The King’s Somaliland Partnership was established in 2000 and works with the Somaliland government, higher education institutions, health facilties, regulators and professional associations, to support health workforce development and service delivery. Our five year strategy aims to:
- Improve the quality of higher education and training for health professions
- Improve the quality of health service delivery and patient centred care, with a focus on emergency care, maternal and newborn health, and mental health
- Contribute to evidence-based policy and practice across the health system through collaborative research, technical advice and training.
Health system challenges
The Ministry of Health Development has made commendable progress in improving health outcomes, particularly in areas of child, maternal and newborn health. Despite these achievements, Somaliland continues to have some of the poorest health indicators in the world. Life expectancy at birth averages 53 years and the country has a long way to go to deliver the health Sustainable Development Goals (SDGs). Maternal mortality, for example, fell to 396 maternal deaths per 100,000 live births in 2020 from 732 in 2016, yet the global SDG targets aim to ensure no country has a maternal mortality ratio of more than 140 per 100,000 live births by 2030.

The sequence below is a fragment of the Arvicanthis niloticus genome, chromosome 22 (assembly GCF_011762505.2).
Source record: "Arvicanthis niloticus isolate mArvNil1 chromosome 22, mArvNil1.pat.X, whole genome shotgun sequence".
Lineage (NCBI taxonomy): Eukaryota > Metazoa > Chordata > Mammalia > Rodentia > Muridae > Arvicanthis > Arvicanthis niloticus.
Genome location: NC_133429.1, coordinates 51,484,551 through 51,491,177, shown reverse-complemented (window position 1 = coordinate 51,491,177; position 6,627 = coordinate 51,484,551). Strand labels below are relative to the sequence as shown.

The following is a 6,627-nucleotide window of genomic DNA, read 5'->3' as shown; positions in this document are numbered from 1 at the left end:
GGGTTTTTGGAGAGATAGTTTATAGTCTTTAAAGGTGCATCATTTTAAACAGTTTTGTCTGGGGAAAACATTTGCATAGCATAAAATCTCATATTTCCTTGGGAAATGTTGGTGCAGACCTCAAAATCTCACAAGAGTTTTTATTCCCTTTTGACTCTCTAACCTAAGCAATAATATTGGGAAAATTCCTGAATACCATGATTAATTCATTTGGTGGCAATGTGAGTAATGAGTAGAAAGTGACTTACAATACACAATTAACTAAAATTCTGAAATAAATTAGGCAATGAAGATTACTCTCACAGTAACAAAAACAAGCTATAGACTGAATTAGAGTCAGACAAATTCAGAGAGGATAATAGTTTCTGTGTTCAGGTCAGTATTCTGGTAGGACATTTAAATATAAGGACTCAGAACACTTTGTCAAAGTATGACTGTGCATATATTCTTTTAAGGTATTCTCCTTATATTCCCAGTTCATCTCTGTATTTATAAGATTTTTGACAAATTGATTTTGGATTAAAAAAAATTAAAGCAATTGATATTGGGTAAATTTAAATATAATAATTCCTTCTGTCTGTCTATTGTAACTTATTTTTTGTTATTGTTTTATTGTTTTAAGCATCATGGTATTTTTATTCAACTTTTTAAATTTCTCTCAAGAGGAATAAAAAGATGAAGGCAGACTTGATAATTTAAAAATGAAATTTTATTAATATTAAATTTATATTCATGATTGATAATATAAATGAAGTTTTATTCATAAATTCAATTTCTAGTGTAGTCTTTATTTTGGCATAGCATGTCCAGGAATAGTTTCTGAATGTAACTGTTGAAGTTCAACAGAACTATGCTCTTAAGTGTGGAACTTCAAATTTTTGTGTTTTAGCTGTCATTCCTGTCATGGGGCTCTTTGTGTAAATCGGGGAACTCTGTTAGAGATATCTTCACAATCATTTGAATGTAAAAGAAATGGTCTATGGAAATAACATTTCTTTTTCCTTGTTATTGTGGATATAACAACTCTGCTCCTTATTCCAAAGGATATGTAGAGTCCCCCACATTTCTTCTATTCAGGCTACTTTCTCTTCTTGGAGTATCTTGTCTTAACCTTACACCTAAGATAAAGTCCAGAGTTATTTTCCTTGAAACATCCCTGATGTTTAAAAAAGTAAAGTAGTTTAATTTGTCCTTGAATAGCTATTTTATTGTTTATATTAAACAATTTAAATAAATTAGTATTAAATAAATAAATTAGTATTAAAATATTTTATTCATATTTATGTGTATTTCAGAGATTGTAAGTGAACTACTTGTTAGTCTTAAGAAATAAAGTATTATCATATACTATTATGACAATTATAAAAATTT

Donor investment in single-issue programmes, such as malaria, have been prioritised over investments in strengthening the health system as a whole. Major health system challenges include limited financial resources, human resource capacity, fragmented service delivery and poor infrastructure.
The King’s Somaliland Partnership is our longest-running health partnership. Established in 2000, our early work supported the establishment of Edna Adan Hospital, before expanding in 2003 to strengthen the education and training of health professionals at Amoud University and the University of Hargeisa. In 2019 we started working with the Ministry of Health Development (MoHD) to improve the quality of health service delivery, nationally.
Since 2000, the King’s Somaliland Partnership has:
- Taught over 838 medical, nursing and midwifery students via online, distance education courses, in subjects such as radiology, neurology, obstetrics and gynaecology
- Introduced an evidence-based approach to assessing medical, nursing and midwifery students that meets international standards, and supported the examination of over 500 students
- Improved the skills and teaching practices of 129 health faculty staff at universities, through courses on teaching, learning, assessment and curriculum development
- Supported the Somaliland Government to develop the country’s first Medical Education Policy, outlining how a skilled health workforce will be produced to meet the country’s health needs
- Facilitated the development of Somaliland’s first national curriculum for teaching medicine at undergraduate level
- Supported the Somaliland Government to conduct a national situational analysis on the quality of health services
- Supported hospital-wide improvements to infection prevention control at Boroma Regional Hospital
- Trained 168 health care workers across 9 hospitals in Primary Trauma Care, with 26 of these trained as trainers to cascade the course